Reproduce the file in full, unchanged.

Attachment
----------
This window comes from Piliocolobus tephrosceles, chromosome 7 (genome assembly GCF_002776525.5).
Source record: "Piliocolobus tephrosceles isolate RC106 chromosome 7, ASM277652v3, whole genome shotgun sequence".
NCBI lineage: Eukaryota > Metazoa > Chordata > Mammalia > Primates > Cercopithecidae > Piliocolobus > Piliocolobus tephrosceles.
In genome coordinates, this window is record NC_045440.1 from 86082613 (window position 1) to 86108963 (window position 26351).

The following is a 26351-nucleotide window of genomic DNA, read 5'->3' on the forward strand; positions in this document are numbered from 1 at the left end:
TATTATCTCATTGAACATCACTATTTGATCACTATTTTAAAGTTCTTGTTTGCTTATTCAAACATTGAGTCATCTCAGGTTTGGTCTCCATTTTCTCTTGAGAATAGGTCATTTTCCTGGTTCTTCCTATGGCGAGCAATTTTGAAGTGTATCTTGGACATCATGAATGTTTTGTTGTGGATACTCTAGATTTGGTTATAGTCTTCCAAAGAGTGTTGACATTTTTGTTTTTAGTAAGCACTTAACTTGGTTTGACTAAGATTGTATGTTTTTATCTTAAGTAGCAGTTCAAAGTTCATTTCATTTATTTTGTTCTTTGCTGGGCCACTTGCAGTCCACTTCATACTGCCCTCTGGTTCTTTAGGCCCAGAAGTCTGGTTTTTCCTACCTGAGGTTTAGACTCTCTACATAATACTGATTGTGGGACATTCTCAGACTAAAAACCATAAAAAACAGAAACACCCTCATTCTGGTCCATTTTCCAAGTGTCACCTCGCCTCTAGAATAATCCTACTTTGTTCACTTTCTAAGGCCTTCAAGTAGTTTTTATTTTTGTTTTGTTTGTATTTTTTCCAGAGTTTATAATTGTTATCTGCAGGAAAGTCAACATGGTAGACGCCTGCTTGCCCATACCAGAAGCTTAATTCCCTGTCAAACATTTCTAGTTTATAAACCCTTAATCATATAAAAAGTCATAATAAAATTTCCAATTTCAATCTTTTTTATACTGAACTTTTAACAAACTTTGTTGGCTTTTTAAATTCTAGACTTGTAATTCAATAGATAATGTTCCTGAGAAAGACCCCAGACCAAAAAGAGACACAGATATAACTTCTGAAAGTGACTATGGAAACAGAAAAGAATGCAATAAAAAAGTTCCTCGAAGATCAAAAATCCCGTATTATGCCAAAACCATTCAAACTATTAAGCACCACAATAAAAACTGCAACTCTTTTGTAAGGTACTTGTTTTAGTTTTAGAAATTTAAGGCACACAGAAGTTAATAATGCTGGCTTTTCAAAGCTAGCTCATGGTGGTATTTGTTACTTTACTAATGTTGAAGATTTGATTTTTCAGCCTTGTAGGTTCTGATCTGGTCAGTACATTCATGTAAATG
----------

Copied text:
This window comes from Piliocolobus tephrosceles, chromosome 7 (genome assembly GCF_002776525.5).
Source record: "Piliocolobus tephrosceles isolate RC106 chromosome 7, ASM277652v3, whole genome shotgun sequence".
NCBI lineage: Eukaryota > Metazoa > Chordata > Mammalia > Primates > Cercopithecidae > Piliocolobus > Piliocolobus tephrosceles.
In genome coordinates, this window is record NC_045440.1 from 86082613 (window position 1) to 86108963 (window position 26351).

The following is a 26351-nucleotide window of genomic DNA, read 5'->3' on the forward strand; positions in this document are numbered from 1 at the left end:
TATTATCTCATTGAACATCACTATTTGATCACTATTTTAAAGTTCTTGTTTGCTTATTCAAACATTGAGTCATCTCAGGTTTGGTCTCCATTTTCTCTTGAGAATAGGTCATTTTCCTGGTTCTTCCTATGGCGAGCAATTTTGAAGTGTATCTTGGACATCATGAATGTTTTGTTGTGGATACTCTAGATTTGGTTATAGTCTTCCAAAGAGTGTTGACATTTTTGTTTTTAGTAAGCACTTAACTTGGTTTGACTAAGATTGTATGTTTTTATCTTAAGTAGCAGTTCAAAGTTCATTTCATTTATTTTGTTCTTTGCTGGGCCACTTGCAGTCCACTTCATACTGCCCTCTGGTTCTTTAGGCCCAGAAGTCTGGTTTTTCCTACCTGAGGTTTAGACTCTCTACATAATACTGATTGTGGGACATTCTCAGACTAAAAACCATAAAAAACAGAAACACCCTCATTCTGGTCCATTTTCCAAGTGTCACCTCGCCTCTAGAATAATCCTACTTTGTTCACTTTCTAAGGCCTTCAAGTAGTTTTTATTTTTGTTTTGTTTGTATTTTTTCCAGAGTTTATAATTGTTATCTGCAGGAAAGTCAACATGGTAGACGCCTGCTTGCCCATACCAGAAGCTTAATTCCCTGTCAAACATTTCTAGTTTATAAACCCTTAATCATATAAAAAGTCATAATAAAATTTCCAATTTCAATCTTTTTTATACTGAACTTTTAACAAACTTTGTTGGCTTTTTAAATTCTAGACTTGTAATTCAATAGATAATGTTCCTGAGAAAGACCCCAGACCAAAAAGAGACACAGATATAACTTCTGAAAGTGACTATGGAAACAGAAAAGAATGCAATAAAAAAGTTCCTCGAAGATCAAAAATCCCGTATTATGCCAAAACCATTCAAACTATTAAGCACCACAATAAAAACTGCAACTCTTTTGTAAGGTACTTGTTTTAGTTTTAGAAATTTAAGGCACACAGAAGTTAATAATGCTGGCTTTTCAAAGCTAGCTCATGGTGGTATTTGTTACTTTACTAATGTTGAAGATTTGATTTTTCAGCCTTGTAGGTTCTGATCTGGTCAGTACATTCATGTAAATG